When I went to school, I was immediately discarded. Put into a position that I couldn't talk to anyone without making them weird or making myself more weird.

I currently have some good friends who are going to school after being homeschooled. They are what kids would call weird. They're what I would call "Interesting". Or WEIRD, in a good way. Like something you would call your best friend!

They are throwing themselves into school in the middle of the year, just as I did in 2011. I think about them and their personalities and how they act around people and then I think about the kids at school.
And then I think, 'Oh no, they're screwed."
I don't want these people, these really good people, to get screwed up by school kids who probably don't even know what individuality even means. I fear for them, honestly. I don't want them to go to school, show their true colors, and have people discard them for being weird.

For homeschool kids who are very out there, like my friends going to school, I've been to school and I know what could happen. These are very interesting and nice people who smile and talk to everyone. But when I tried being social, I found myself sitting in the back all by myself.

Even now, I have no idea what "normal" actually means to those kids because I, for one, am not normal. I am as far from normal as you can possibly get. And I'm proud of it and I hope my friends will be proud of their weirdness too.

In school kids eyes, being weird is something to be feared. 
For homeschoolers, it's a compliment.

Even if my friends are sitting alone in the back, I hope they don't dread it, going to school. I hope they think "It's not because of me, it's because of them. They just don't get it."

Dedicated to:  Zoe, Julian, Tyler, Sarah, and Cole


May 8, 2012:  This post is featured in this week's Carnival of Homeschool Blogs!
 This post has also been featured in other homeschool venues.

If you enjoyed this post you might also enjoy:

Sunday, April 22, 2012

EARTH Gratitude

Happy EARTH Day

It's officially EARTH DAY.
I'm NOT going to say it, the obvious question.
Every day is NOT Earth day, so let's be grateful we have this one.

In celebration of Earth Day, here are some things that I am grateful for,
in awe of, and dearly love.

  • A gentle rain, a good book, and hot tea
  • Tiny rivulets of water that lead to larger streams that lead to grand rivers.
  • Horse tail clouds.  Rainbow clouds.  All clouds.
  • Spring time breezy nights through my windows
  • Robin red breasts with extended egg bellies
  • Hyacinths
  • Wild lillies-of-the-valley.  Replanted lillies-of-the-valley.
  • Butterflies on my mailbox
  • Azaleas in their riotous colors and gorgeous shapes.
  • The litter of snow ball bushes after a spring rain...white petals scattered like a carpet...
  • The mourning dove
  • A New Moon Night
  • "Weeds"
  • That musical sound of a creek running over rock
  • Natural crevices and caves and rock overhangs
  • The water cycle
  • Rich, black Illinois dirt
  • Shady-loving hostas
  • Delicate, lacy hydrangeas, with fat leaves that prop back up after a drenching with the garden hose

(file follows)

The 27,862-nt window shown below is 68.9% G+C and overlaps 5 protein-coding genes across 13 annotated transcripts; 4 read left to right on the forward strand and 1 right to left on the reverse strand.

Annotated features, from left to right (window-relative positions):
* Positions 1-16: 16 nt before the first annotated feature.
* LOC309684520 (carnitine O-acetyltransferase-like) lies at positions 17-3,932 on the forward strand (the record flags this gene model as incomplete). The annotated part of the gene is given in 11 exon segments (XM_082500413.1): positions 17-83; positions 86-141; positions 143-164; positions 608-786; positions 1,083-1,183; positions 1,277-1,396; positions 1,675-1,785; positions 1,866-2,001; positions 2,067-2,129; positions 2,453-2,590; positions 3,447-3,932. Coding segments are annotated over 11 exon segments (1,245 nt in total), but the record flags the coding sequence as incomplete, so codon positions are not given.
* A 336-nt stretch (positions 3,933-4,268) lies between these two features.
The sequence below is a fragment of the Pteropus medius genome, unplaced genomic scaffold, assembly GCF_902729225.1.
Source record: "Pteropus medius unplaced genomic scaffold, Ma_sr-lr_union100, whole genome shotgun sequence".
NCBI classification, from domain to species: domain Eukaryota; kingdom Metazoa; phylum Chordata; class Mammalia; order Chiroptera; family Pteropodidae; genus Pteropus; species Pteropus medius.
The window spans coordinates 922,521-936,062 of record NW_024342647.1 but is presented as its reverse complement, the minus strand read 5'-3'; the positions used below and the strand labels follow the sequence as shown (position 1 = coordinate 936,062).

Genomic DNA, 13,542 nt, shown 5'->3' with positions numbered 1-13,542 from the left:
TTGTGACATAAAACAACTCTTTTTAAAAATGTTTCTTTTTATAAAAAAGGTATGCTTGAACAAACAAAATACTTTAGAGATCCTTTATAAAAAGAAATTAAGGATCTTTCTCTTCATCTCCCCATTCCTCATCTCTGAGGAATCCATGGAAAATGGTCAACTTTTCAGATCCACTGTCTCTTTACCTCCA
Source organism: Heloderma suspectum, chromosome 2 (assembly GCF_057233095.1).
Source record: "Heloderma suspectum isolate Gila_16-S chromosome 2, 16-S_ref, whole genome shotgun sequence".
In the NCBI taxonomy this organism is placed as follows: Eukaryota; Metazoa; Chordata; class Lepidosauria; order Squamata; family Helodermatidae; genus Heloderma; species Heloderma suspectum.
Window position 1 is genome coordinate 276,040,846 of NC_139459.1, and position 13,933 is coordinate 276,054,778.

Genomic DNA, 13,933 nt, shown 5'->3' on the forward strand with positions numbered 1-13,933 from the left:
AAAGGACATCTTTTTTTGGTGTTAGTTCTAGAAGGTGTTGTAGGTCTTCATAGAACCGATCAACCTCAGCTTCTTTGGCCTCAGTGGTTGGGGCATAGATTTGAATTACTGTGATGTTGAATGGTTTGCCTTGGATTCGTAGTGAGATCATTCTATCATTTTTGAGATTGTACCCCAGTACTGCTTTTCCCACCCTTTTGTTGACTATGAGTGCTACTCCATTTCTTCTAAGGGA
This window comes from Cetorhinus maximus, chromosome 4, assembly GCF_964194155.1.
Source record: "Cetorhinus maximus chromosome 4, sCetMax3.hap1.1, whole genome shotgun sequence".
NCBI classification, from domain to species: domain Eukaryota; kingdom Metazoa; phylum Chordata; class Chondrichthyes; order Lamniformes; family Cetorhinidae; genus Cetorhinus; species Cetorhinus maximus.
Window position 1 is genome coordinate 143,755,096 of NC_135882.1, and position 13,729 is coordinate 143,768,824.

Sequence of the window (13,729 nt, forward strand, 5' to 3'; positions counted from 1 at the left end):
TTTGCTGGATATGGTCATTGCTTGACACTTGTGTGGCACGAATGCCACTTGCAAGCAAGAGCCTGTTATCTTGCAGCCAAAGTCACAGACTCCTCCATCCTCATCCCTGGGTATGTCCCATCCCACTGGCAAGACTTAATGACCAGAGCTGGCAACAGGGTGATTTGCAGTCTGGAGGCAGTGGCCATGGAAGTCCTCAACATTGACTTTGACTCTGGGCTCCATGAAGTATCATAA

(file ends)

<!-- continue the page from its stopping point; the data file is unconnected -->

• Lady bugs
  • Lightening bugs
  • Those cool spiders that create the web that looks like a tunnel
  • Rainbow trout
  • Hoare frost
  • Plankton, it's life, it's part in the food chain, it's varied forms, it's wonder
  • Clover, that omnipresent little "weed" that bejewels and crowns our heads
  • Snow
  • Rain
  • Animals and all creatures
  • That death ends our lives and each life on earth and that we must, therefore, live our lives with compassion and with love.
  • Waterfalls and all things WATER!


 Happy Birthday to our Earth-Loving friend, 
named after the Earth goddess, Demeter:
Happy Birthday Demetri!

Blog Fun: If I Were...

Totally pinched from:

If I Were, I'd Be....

If I were a month, I'd be the leaf colors of autumn, September

If I were a day of the week, I'd be Sunday afternoon.

If I were a time of day, I'd be 2:00 am, tired eyes, active mind.

If I were a planet, I'd be Saturn, ringed and regal.

If I were an animal, I'd be a robin.

If I were a direction, I'd be in and out.

If I were a piece of furniture, I'd be a park bench.

If I were a liquid, I'd be a tall drink of water

If I were a gem stone, I'd be a pearl, strong and lovely laying over irritation.

If I were a tree, I'd still be an oak.  Stately and home to many.

If I were a tool, I'd be cane, hang on and I'll get you there.

If I were a flower, I'd be a lilac.
If I were a kind of weather, I'd be the dog days of autumn

If I were a musical instrument, I'd be a voice

If I were a color, I'd be all of the greens of nature

If I were an emotion, I'd be unabashed affection

If I were a fruit, I'd be an over ripe banana

If I were a sound, I'd be raucous laughter and gentle kisses.

If I were an element, I'd be calcium, strengthening and supporting

If I were a car, I'd be a mini van

If I were a food, I'd be a bagel.  Crispy outside, warm and soft inside.

If I were a place, I'd be home.

If I were a material, I'd be plain old linen

If I were a taste, I would be the taste of rain

If I were a scent, I'd be sunshine and lilacs

If I were a body part, I'd be warm arms

If I were a facial expression, I'd be interested eyes and happy smile.